I see the 'osx is certified unix' spammed about on occasion, but what does that mean? Have you worked as a sysadmin or developer on huge unix and linux systems for real-world comparison? I assume the majority of posts in this regard are simply because it 'sounds good', but surely they can see osx is a single user focused consumer os so again, what does that really mean to you?
    I can't get away from solaris for the foreseeable future (it works, why change), but it's nothing as fast or modern as linux. I'm not saying that anything linux is going to take over the desktop world anytime soon (far from it), but development (like gfx) that is relevant to the *nix world and consumers alike has been extremely exciting over the last year or so.
     
  9. firewood, Nov 24, 2013
    Last edited: Nov 24, 2013

    firewood macrumors 604

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    #9
    Not a chance. They prefer BSD and similar licensed code over GPL code, have been moving their compiler and development tools farther and farther away from GNU and Linux compatibility (you can't even compile gcc with stock Xcode anymore), and they do a ton of real-time media stuff with the Mach micro-kernel that may not fit with what Linus (who doesn't like micro-kernels) wants to do.

    Even Google has been moving away from stock Linux with Android and Chrome OS.

    Anyway, why bother? The best way to run linux on a Mac is inside Parallels or VirtualBox, et.al.
     
  10. gnasher729 macrumors P6

    gnasher729

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    #10
    No ********** chance in hell. Especially since there are plenty of people in the open source community who would do anything in their power to prevent this from happening.
     
  11. aaronvan thread starter Suspended

    aaronvan

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    #11
    I agree that it is highly unlikely but why would the open source community give a rip? I didn't notice any outrage over Google/Android.
     
  12. mslide, Nov 25, 2013
    Last edited: Nov 25, 2013

    mslide macrumors 6502a

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    #12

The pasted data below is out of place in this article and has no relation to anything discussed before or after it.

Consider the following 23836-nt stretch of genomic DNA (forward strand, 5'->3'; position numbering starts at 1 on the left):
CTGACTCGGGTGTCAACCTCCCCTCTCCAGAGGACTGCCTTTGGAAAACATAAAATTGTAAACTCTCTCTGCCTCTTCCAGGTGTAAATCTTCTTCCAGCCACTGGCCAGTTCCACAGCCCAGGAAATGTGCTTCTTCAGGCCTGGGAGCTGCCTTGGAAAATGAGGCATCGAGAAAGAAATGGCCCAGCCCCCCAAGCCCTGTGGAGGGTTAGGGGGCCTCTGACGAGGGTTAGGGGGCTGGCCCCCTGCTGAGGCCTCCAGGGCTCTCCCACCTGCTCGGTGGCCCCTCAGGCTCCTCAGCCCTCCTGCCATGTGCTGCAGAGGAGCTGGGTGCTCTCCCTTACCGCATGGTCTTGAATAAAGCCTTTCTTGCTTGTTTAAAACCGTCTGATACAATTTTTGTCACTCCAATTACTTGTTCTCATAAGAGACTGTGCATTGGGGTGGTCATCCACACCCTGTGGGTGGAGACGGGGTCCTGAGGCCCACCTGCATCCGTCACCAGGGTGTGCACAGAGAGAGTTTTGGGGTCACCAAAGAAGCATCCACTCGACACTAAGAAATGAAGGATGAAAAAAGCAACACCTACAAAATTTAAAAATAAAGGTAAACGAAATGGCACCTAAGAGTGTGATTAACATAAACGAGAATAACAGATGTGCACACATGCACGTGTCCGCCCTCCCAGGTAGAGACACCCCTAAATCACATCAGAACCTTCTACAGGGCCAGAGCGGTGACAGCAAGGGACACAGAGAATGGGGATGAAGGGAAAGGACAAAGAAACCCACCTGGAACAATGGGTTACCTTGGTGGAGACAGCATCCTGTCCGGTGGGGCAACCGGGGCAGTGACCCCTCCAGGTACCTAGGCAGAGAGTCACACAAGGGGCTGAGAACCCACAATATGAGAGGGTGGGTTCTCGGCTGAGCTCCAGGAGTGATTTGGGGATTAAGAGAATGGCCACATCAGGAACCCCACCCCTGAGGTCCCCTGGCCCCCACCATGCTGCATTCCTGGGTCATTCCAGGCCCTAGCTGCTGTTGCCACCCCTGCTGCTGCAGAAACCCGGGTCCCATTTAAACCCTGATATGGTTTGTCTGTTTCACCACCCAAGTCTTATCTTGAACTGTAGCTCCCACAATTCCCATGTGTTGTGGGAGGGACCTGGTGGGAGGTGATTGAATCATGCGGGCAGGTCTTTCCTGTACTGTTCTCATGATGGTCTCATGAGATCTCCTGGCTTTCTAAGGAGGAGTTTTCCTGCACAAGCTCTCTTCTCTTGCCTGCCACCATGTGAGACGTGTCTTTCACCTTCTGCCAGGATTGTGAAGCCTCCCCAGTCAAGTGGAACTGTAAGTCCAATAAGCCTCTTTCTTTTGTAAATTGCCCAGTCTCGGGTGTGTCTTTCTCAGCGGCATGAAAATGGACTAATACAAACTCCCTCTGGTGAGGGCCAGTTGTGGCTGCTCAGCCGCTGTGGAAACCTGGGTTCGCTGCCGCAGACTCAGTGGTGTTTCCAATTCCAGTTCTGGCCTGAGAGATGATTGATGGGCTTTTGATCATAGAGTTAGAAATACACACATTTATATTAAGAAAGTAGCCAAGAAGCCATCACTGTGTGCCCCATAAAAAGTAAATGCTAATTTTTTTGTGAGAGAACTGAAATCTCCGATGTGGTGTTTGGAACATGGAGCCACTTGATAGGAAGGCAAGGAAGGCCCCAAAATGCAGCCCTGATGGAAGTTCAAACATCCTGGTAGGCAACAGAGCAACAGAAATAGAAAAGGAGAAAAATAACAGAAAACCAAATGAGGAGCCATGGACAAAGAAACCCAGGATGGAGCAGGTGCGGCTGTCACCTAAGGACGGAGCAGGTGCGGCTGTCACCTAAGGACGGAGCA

That would never happen for at least one, very big reason... the GPL. While the GPL can be a good thing for the open source community, it can be bad for businesses since it somewhat acts like a virus. Apple, like many companies, would want the freedom to do whatever they want with whatever open source code they choose to use without having to give back changes (even though they probably would/do give back changes that would benefit the community).

    This is most likely the reason why OSX's user land utilities come from FreeBSD instead of Linux. FreeBSD's license lets you do whatever you want with the source without having to give back changes. Same thing with the switch from GCC to clang.

    The community wouldn't be able to do anything about it. It's up to Apple, not the community.
     
  13. gnasher729 macrumors P6

    gnasher729

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    #13
    There are many, many copyright holders, and it is GPL licensed software. Every single copyright holder can make claims that Apple's use of the software is against the license terms. And many will, as we saw when people tried to put GPL licensed software on the iPhone, and someone threatened to sue them.

    ----------

    Well, most of them haven't figured out yet what Google is doing. Google is outwardly all nice and open source friendly - mostly because they don't sell software, they sell people to advertisers. And of course Google does try to use open source actually as a weapon, like their failed attempt to derail h.264 with their own video codec.
     
  14. mslide, Nov 25, 2013
    Last edited: Nov 25, 2013

    mslide macrumors 6502a

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    #14
    They can make all the claims they want. What, specifically, is in the license terms that would prevent Apple from being able to use it? Even if they added an "anti apple" clause to the license, it doesn't matter because Apple could just branch the pre "anti apple" version.